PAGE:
Not too long ago, Premiership Rugby CEO Simon Massie-Taylor once again spoke of his desire to make the Premiership more attractive to investors. Right now it is looking more like one of those overvalued unicorns haemorrhaging investors’ money; fun to be involved in in times of prosperity, the first ones downsizing furiously when times get tougher and investors don’t need to lose cash to balance their tax bills. Would you touch English rugby in the state it is in?

The only shining light in all of this is that the actual rugby, on the pitch, is really, really good at the moment. If you only care about the action, and if you can filter out the endless injury/water/TMO interruptions, you’re having a great time. The administration may be rubbish, but the product is excellent, and worth a look. What the game needs now is an activist investor to come in and ensure that the game is actually run as properly off the pitch as the lines being run by the players on it are. If it doesn’t happen now, it could all come crashing down.

Sleepless in Twickenham

Harlequins’ defeat to Leicester on Sunday was not, by any stretch of the imagination, a dull game. So it was a little amusing to see Eddie Jones looking for all the world as though he was dozing off after a liquid lunch in the stands.

Jones puts in some serious miles to observe his players and you can forgive him the tiredness, but there’s also the problem that, once again, he is a coach down at a moment when you would normally expect a coaching staff to be in full planning mode ahead of a major tournament.

Losing sleep over it? Who knows, but he was at the right place on Sunday: Leicester’s defence under Kevin Sinfield was close to flawless for 78 minutes. Another club v country conflict looming?

There’s always the Baa-Baas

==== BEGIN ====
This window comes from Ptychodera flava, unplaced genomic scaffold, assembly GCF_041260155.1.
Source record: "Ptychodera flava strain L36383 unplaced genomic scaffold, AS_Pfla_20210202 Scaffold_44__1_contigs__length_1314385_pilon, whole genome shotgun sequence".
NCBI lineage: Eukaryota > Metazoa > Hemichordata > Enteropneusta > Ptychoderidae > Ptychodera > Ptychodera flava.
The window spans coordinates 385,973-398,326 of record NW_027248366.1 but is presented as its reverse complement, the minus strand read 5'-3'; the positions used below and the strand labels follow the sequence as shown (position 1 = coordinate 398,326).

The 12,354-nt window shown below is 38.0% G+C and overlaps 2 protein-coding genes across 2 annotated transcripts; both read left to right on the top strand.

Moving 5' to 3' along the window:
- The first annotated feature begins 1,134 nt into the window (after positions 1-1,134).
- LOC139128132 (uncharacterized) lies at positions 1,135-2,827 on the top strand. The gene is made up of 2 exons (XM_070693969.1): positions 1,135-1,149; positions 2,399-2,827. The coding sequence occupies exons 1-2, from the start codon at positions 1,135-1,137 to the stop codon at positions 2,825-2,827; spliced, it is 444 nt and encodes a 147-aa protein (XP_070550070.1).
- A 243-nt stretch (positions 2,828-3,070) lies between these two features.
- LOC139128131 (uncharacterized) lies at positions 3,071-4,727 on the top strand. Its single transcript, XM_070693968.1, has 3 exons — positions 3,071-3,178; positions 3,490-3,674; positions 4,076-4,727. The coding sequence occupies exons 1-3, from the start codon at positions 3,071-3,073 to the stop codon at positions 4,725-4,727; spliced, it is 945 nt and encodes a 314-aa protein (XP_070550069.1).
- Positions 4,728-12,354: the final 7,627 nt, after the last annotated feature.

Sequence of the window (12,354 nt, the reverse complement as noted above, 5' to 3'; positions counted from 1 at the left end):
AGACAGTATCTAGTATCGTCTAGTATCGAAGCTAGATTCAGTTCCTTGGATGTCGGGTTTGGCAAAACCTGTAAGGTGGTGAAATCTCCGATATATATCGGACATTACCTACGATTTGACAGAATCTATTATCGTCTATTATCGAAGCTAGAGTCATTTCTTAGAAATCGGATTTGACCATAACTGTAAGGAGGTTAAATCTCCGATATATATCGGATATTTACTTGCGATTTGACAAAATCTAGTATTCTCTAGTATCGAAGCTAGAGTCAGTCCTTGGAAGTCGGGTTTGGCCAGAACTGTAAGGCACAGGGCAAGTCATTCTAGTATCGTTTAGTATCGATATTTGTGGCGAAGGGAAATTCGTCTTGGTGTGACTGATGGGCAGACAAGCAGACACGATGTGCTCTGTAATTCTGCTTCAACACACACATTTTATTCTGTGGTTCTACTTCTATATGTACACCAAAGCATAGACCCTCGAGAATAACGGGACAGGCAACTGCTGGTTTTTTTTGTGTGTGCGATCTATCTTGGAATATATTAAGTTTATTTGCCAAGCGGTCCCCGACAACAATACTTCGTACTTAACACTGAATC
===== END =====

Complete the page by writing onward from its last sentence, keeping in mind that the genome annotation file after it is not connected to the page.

One of the less-mentioned problems created by the demise of Worcester and Wasps is that several clubs now have holes – sorry, more holes – in their revenue plans for the season. The loss of home games against Wasps in particular may be painful for gate receipts, many clubs’ principal sources of income.

Northampton have taken the solution of playing a Barbarians team on their week off; is there any clearer indicator that rugby has gone a funny way when the Barbarians are hastily inserted into the calendar as a revenue gap filler?

Leicester, who just look to be getting their mojo back, now have nearly a month before their next game away at Bath and six weeks before the next game at Welford Road. Even for a team which owns its own impressive stadium and commands a healthy local following, that will be painful. Maybe the Baa-baas will end up doing an East Midlands double-header. By the end of November, England will have had more home games this season than the Tigers. That is somehow not the sign of a rugby scene in good health. At all.

READ MORE: Who’s hot and who’s not: Premiership excites on the field but in turmoil off it and huge win for Fijian rugby